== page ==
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Is it possible to redefine the home directory? e.g. to /ext1/acheong instead of /home/acheong, i.e. expanding the ~ to another directory (as opposed to changing the actual home directory where users' home files are located).

(This question is mostly academic, as it seems like bad practice to do so. I also have no choice in the matter of using csh, despite having read the Top 10.)

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Do you mean change the actual home directory, or do you mean make the shell expand ~ to something other than the actual home directory? –  derobert Dec 4 '13 at 13:47
    
I meant expanding the ~ to another directory (not, if I understand your alternative correctly, changing where all users' home directories are to be located). I didn't realize that ~ was interpreted as a short form of $HOME, as @michas described in his answer. –  Andrew Cheong Dec 4 '13 at 14:42
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Not all users' home directories, you can change just one, as slm shows in his answer. –  derobert Dec 4 '13 at 14:44
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2 Answers

up vote 16 down vote accepted

The tilde ~ is interpreted by your shell. Your shell will interpret ~ as a short form of $HOME.

Try (echo ~; HOME=foo; echo ~). This should first print your real home directory and afterwards "foo", as you set $HOME to that.

The default value of $HOME comes from you system configuration. Use getent passwd to list all known users and their home directories. Depending on your system configuration those entries might come from /etc/passwd or any remote directory service.

If you only want to temporarily redefine your home directory, just set another $HOME.

If you permanently want to change it you have to change the passwd entry, e.g. by manually editing /etc/passwd.

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Thanks, @michas. Can't believe I missed that variable. (BTW, turns out in csh the relevant variable is $home (lowercase), and you can't setenv HOME /ext1/acheong—you can only set home=/ext1/acheong, and that worked for me.) –  Andrew Cheong Dec 4 '13 at 14:50
    
To change it permanently, you can also use usermod -d –  user606723 Dec 4 '13 at 15:02
    
Use vipw (or whatever GUI your OS provides) rather than editing /etc/passwd directly. Direct editing risks corrupting the file, which can be difficult to recover from. –  Keith Thompson Dec 4 '13 at 20:45
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The value that is used for ~ is determined from the value you get from the administrative database (getent passwd), typically in the /etc/passwd file, for each user's home directory that's defined there.

$ cat /etc/passwd
root:x:0:0:root:/root:/bin/bash
sam:x:500:500:Sam Mingolelli:/home/sam:/bin/bash
tracy:x:501:501::/home/tracy:/bin/bash

The 6th column in this file is where the value used when someone types cd ~ comes from.

nsswitch

You can see what a system would use for the user's home directory using the command getent passwd:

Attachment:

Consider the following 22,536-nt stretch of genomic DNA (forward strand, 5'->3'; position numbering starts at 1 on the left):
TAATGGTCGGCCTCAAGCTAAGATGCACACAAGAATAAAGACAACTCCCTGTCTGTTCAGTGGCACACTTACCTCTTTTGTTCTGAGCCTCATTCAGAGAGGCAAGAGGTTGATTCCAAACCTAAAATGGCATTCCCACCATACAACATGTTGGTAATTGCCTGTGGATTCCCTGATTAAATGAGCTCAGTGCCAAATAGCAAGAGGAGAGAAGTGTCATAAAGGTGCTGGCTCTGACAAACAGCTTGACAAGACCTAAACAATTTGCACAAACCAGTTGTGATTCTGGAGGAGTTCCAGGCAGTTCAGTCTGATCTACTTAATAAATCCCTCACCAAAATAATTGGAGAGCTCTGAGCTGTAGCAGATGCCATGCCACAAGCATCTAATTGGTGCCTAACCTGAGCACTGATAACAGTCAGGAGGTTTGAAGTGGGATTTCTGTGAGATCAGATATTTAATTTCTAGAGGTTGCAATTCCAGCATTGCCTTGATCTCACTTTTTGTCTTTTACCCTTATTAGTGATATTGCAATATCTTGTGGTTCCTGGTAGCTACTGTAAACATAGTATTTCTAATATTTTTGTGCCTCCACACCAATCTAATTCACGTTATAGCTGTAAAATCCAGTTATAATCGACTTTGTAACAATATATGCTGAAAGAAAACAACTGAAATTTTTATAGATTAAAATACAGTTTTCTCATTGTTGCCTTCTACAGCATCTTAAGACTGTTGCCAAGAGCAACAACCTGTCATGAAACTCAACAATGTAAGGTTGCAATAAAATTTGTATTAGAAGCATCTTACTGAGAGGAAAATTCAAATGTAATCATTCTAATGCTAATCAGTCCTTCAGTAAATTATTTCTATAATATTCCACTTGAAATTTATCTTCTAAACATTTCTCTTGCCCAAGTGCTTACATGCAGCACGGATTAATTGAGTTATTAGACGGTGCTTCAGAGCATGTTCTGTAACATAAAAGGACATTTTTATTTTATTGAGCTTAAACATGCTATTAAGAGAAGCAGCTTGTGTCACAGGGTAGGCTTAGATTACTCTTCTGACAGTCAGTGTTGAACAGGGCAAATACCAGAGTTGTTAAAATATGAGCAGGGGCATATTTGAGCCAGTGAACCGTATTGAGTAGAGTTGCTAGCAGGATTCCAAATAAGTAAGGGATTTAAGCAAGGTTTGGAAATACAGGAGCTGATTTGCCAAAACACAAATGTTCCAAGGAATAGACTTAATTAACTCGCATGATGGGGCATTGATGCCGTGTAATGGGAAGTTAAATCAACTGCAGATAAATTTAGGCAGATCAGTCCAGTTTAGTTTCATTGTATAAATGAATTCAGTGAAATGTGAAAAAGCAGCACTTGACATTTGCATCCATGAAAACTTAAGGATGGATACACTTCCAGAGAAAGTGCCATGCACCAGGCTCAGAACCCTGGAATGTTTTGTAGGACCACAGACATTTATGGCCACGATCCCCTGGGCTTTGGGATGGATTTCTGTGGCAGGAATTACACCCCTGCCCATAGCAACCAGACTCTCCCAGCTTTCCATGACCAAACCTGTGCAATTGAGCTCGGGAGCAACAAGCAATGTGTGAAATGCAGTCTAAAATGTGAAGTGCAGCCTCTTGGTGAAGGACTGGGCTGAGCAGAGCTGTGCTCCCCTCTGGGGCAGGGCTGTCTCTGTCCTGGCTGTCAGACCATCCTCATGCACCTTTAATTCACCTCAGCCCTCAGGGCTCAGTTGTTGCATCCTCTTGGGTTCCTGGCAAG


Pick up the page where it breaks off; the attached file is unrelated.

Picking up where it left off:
$ getent passwd
root:x:0:0:root:/root:/bin/bash
sam:x:500:500:Sam Mingolelli:/home/sam:/bin/bash
tracy:x:501:501::/home/tracy:/bin/bash

The "database" that provides these is controlled through your systems resolver, defined in /etc/nsswitch.conf.

$ grep passwd /etc/nsswitch.conf 
#passwd:    db files nisplus nis
passwd:     files

Files above means /etc/passwd, but the "database" could come from LDAP, NIS, or other locations over the network, for example.

Moving/Redefining?

To perform this operation is a little tricky after the accounts have been created. If you're creating accounts from scratch then it's trivial to redefine a user's location of their home directory. When running the useradd command you can specify the location to be used for a user's home directory.

Example

$ useradd -d /ext1/acheong ...

excerpt from man page

-d, --home HOME_DIR
   The new user will be created using HOME_DIR as the value for the user’s 
   login directory. The default is to append the LOGIN name to BASE_DIR and 
   use that as the login directory name. The directory HOME_DIR does not 
   have to exist but will not be created if it is missing.

For existing accounts?

This becomes more of a surgical operation since often times the path of a user's home directory gets included statically in configuration files, making it trickier.

Example

$ grep home /home/sam/.*
/home/sam/.gtkrc-1.2-gnome2:include "/home/sam/.gtkrc.mine"

These will either need to be fixed, or you'll have to provide a link from /home/sam to the new location, /ext1/sam.

Moving when "database" isn't /etc/passwd

If the system is getting the home directories from LDAP, NIS, etc. then you'll need to peform the relocation in those systems, and coordinate with moving the files from /home/sam to /ext1/sam.

References

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Of course, changing that will require moving the user's files. And probably leaving a symlink in the old place (as otherwise a lot of things will break...) –  derobert Dec 4 '13 at 13:54
    
@derobert - yeah having done this a few times I try to avoid it like the plague. –  slm Dec 4 '13 at 14:01
    
@slm - Thanks for such a detailed answer (and the bit of history). I'm afraid I was looking to do something much simpler—and I was ignorant to the existence of an environment variable representing the session's home directory. I'm sure your answer will help another reader in the future, however. Thanks again. –  Andrew Cheong Dec 4 '13 at 14:48
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